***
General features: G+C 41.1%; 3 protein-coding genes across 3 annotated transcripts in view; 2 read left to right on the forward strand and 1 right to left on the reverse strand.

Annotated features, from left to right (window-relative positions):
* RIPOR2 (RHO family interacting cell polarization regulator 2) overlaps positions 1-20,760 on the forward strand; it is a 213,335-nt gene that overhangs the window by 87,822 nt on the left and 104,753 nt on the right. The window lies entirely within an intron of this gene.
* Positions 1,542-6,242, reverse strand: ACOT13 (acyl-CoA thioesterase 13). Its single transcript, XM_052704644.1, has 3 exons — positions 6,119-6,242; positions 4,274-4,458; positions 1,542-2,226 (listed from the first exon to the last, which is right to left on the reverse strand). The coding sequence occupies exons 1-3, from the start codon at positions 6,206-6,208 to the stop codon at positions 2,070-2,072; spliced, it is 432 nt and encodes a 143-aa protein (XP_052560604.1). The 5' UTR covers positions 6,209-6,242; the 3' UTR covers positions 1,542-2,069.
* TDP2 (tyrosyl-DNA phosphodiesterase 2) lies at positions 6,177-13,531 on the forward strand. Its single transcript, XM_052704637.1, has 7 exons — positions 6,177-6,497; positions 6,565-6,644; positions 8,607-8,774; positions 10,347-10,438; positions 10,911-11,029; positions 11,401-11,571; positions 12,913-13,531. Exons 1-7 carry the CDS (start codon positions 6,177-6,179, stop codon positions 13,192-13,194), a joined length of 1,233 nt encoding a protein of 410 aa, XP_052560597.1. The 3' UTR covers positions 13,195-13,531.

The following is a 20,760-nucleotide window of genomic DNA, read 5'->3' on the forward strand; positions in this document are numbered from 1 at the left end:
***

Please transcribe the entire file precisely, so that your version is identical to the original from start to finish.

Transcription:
General features: G+C 41.1%; 3 protein-coding genes across 3 annotated transcripts in view; 2 read left to right on the forward strand and 1 right to left on the reverse strand.

Annotated features, from left to right (window-relative positions):
* RIPOR2 (RHO family interacting cell polarization regulator 2) overlaps positions 1-20,760 on the forward strand; it is a 213,335-nt gene that overhangs the window by 87,822 nt on the left and 104,753 nt on the right. The window lies entirely within an intron of this gene.
* Positions 1,542-6,242, reverse strand: ACOT13 (acyl-CoA thioesterase 13). Its single transcript, XM_052704644.1, has 3 exons — positions 6,119-6,242; positions 4,274-4,458; positions 1,542-2,226 (listed from the first exon to the last, which is right to left on the reverse strand). The coding sequence occupies exons 1-3, from the start codon at positions 6,206-6,208 to the stop codon at positions 2,070-2,072; spliced, it is 432 nt and encodes a 143-aa protein (XP_052560604.1). The 5' UTR covers positions 6,209-6,242; the 3' UTR covers positions 1,542-2,069.
* TDP2 (tyrosyl-DNA phosphodiesterase 2) lies at positions 6,177-13,531 on the forward strand. Its single transcript, XM_052704637.1, has 7 exons — positions 6,177-6,497; positions 6,565-6,644; positions 8,607-8,774; positions 10,347-10,438; positions 10,911-11,029; positions 11,401-11,571; positions 12,913-13,531. Exons 1-7 carry the CDS (start codon positions 6,177-6,179, stop codon positions 13,192-13,194), a joined length of 1,233 nt encoding a protein of 410 aa, XP_052560597.1. The 3' UTR covers positions 13,195-13,531.

The following is a 20,760-nucleotide window of genomic DNA, read 5'->3' on the forward strand; positions in this document are numbered from 1 at the left end: